What, pray tell, would we do without the ability to brag? More pointedly, what would everyone around us do without the ability to brag?
We’d never know that snooze-fest, dork-shoes Tami from the 8th grade turned into a supermodel and “feels #blessed to be traveling around the world to shoot in remote locations whilst sipping on organic-infused turtle water with the natives as she frolics in the sand.”
Additionally, wouldn’t it be sad if we couldn’t see every job promotion of that douche from college who couldn’t keep his mouth shut? I mean he is just “thrilled to have been promoted to partner in less than 18 months.”
With the advent of social media, the inclination to boast has gone from zero to 100 as we all scramble to keep our feeds and walls updated with the latest and greatest. As one of my dear friends once quipped: “Facebook is like the US Weekly for normal people.”
Bragging, boasting, and talking about oneself (or one’s company, or kid, or whatever) is often hidden under the auspices of “sharing” or “keeping everyone informed.” But when is bragging totally obnoxious and when is it somewhat socially acceptable?
By the way…did I mention that I just got invited by like, a really big company, to fly (business class, I know…so fortunate and grateful) over to Europe and stay in a fancy schmancy hotel so that I can share my insights (why would anyone care what lil’ ol’ me has to say?) with some of the leading entrepreneurs in the world? Isn’t that just insanely crazy. I can hardly believe it. #HumbleBrag.
But I really can. And that’s the point. And now you know about it. And I feel much, much better…at least for now.
In a not so recent article posted on Psychology Today – this $#*t is seriously evergreen – author Susanne Krauss Whitbourne Ph.D (braggy title?) dissects the art of bragging and explores the 7 types – only one of which is mildly okay. To be perfectly honest, even that one is a stretch.
As you may or may not know, I am part of a stellar team who has built the world’s leading technology solution for PR Measurement. We have really big, important customers. So we have tons of data around how to best keep people engaged in content, and one of these tricks is listing things out in number form. I will do that here, because as I may not have mentioned, I’m extremely perceptive and really attuned (#naturalgifts) to people-y type stuff.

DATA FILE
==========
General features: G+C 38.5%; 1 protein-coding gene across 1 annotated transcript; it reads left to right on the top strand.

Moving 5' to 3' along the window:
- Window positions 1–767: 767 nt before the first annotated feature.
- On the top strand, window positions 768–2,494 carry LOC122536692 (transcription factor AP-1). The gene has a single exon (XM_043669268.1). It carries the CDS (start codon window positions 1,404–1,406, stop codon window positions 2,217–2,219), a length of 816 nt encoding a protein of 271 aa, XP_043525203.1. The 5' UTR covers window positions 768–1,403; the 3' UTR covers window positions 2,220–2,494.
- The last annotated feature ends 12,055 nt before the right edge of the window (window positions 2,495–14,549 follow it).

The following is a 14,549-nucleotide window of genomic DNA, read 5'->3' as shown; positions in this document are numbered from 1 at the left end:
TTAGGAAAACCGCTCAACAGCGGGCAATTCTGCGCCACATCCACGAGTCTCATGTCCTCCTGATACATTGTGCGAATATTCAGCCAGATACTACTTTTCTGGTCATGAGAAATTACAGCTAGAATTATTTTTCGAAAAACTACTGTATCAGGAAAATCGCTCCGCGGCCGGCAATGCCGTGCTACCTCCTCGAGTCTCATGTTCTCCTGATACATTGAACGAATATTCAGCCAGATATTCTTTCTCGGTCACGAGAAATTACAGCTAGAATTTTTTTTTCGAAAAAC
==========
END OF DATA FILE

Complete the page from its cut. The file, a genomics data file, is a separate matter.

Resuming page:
The 7 types of bragging are as follows:
We’ve got a massive crush on everything PRTech, and why not? Nothing has changed our industry more than technological innovation. This evolution has ushered in an era where PR pros must commit to researching new platforms and learning new skills that allow us to communicate better and measure PR smarter.
It can be a bit daunting to know where to start, so we’re taking the guesswork out of the equation and distilling down the ecosystem to bring you 7 PRTech solutions guaranteed to make your life easier and your work better.
Each of these solutions maps to an important PR objective and implementing these solutions will move us all closer to a programmatic approach to PR.
Let’s get after it, shall we?
PR Objective: Increase Visual Storytelling
PRTech Solution: Canva
Canva does an incredible job empowering everyone to be creative. Touted as the world’s easiest design program, Canva democratizes one of the more elusive (and often expensive) aspects of PR.
How to gauge success: Everyone agrees that visual content is a major media trend that will continue to have prominence. Aim to tell compelling narratives through infographics, ensure visual branding is consistent across all marketing collateral, and integrate more imagery into everything you push out.